## Appendix: Soft-Threshold Activation for BPDN Using the Log-Barrier Relaxation

**=[**

*z*

*z*^{T}

_{+},

*z*^{T}

_{−}]

^{T}of length 2

*N*such that and

**=**

*a*

*z*_{+}−

*z*_{−}. Essentially

**represents the original variables**

*z***by separating them into two subvectors depending on their sign. We can then write a constrained optimization program that is equivalent to BPDN: This reformulation is a standard way to show that cost penalties are equivalent to a linear function in a constrained optimization program. One can then apply the standard log-barrier relaxation to convert the program in equation A.1 to an approximately equivalent unconstrained program: As , this program approaches the desired program, equation A.2. This relaxation strategy underlies an interior point algorithm (called the barrier method) for solving convex optimization programs, where equation A.2 is repeatedly solved with increasing values of (Boyd & Vandenberghe, 2004).**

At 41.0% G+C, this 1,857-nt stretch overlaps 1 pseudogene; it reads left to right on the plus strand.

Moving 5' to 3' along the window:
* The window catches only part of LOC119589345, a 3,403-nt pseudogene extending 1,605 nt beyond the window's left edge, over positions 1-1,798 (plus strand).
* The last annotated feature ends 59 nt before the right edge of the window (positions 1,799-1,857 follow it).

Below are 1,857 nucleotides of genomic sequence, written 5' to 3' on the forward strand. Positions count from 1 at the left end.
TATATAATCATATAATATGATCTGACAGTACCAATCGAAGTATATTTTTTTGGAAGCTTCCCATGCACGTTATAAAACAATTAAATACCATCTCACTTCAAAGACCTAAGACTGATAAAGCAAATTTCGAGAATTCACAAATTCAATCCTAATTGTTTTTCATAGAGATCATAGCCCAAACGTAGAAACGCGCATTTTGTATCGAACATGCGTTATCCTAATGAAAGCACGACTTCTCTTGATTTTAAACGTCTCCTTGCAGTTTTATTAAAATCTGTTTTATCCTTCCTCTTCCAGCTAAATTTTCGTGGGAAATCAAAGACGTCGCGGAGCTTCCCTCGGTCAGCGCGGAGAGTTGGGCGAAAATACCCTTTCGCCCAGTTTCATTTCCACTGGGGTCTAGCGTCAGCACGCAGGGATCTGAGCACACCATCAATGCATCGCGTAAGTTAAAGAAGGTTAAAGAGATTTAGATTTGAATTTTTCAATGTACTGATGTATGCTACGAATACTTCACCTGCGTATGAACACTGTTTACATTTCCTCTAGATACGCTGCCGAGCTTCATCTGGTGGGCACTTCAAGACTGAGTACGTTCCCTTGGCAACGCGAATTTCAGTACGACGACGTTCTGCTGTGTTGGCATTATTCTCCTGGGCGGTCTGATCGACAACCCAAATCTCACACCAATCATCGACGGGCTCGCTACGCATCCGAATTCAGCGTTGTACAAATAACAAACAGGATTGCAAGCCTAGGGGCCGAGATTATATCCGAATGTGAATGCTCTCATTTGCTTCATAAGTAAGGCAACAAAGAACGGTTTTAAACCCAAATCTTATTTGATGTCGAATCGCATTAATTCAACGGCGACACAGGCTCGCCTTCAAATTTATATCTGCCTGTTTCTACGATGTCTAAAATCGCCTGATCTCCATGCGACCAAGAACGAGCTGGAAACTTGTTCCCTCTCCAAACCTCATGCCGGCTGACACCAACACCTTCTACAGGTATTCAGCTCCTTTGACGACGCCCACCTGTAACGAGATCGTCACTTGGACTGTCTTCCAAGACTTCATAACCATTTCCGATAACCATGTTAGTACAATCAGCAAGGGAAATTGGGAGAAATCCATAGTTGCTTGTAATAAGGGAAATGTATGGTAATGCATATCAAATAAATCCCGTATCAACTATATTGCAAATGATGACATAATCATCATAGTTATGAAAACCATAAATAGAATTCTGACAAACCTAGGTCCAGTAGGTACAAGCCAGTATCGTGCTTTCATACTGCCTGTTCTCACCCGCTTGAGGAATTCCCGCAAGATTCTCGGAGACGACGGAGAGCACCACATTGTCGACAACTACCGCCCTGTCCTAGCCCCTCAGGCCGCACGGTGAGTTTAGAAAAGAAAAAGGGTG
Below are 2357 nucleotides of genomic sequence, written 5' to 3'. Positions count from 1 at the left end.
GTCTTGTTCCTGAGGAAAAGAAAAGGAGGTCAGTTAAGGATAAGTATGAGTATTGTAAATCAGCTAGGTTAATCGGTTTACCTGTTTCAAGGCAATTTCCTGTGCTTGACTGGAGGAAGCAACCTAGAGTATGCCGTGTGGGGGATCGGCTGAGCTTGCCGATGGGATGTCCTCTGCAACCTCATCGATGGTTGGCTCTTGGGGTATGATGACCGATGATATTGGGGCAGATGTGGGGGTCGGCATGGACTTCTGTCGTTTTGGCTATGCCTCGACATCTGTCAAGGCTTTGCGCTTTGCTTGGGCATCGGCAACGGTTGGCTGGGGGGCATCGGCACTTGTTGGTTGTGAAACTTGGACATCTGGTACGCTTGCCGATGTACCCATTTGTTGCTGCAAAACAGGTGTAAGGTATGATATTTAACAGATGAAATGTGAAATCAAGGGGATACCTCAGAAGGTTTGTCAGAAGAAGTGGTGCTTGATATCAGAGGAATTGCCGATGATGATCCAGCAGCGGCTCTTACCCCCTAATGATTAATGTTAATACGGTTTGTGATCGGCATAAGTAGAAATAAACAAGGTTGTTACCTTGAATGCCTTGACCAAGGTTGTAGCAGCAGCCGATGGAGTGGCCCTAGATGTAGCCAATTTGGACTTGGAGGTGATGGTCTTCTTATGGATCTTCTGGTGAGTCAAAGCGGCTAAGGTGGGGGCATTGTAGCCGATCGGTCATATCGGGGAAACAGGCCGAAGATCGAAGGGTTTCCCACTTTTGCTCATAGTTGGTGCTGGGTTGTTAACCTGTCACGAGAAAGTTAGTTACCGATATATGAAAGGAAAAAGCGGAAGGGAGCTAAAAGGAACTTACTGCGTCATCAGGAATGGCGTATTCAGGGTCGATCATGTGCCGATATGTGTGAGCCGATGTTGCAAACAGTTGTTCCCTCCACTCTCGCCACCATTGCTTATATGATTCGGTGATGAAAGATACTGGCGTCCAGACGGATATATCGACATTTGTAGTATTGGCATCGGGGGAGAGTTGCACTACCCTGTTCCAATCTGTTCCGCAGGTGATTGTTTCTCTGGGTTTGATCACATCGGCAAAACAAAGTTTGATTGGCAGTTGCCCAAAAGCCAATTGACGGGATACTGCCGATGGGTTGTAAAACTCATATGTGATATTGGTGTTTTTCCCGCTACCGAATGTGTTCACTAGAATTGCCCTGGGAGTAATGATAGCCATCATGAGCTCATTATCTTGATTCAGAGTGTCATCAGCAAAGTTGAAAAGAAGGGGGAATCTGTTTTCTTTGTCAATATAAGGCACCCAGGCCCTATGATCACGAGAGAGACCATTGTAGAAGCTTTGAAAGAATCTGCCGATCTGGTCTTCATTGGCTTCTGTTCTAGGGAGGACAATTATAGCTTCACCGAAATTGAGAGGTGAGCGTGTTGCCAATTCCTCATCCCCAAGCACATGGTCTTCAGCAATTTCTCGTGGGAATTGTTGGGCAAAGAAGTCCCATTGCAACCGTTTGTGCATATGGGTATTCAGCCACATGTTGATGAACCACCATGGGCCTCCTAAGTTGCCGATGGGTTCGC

*a**z*in terms of

_{k}*u*to find the corresponding invertible activation function: Finally it is straightforward to show that in the relaxation limit () where the program in equation A.2 approaches BPDN, the desired activation function becomes the soft-thresholding function:

_{k}To illustrate the convergence of this relaxation to the desired cost function and the corresponding soft-threshold activation function, Figure 5 plots and in this relaxed problem for several values of . Note that in the extended formulation of BPDN given in equation A.1, the variables occur in pairs where only one of them can be nonzero at a time. Because the activation function is zero for all state values with a magnitude less than threshold, it is possible to represent each of these pairs of variables in one LCA node that can take on positive and negative values and where the activation function is a two-sided soft-thresholding function (thereby reducing the number of nodes back down to *N*).

## Acknowledgments

We are grateful to B. Olshausen and J. Romberg for valuable discussions related to this work. This work was partially supported by NSF grant CCF-0905346.

## References

^{1}minimization

## Note

^{1}

We also note that a cost function might be easily implementable even in the absence of an analytical formula for the activation function simply by using numerical integration to find a solution and fitting the resulting curve.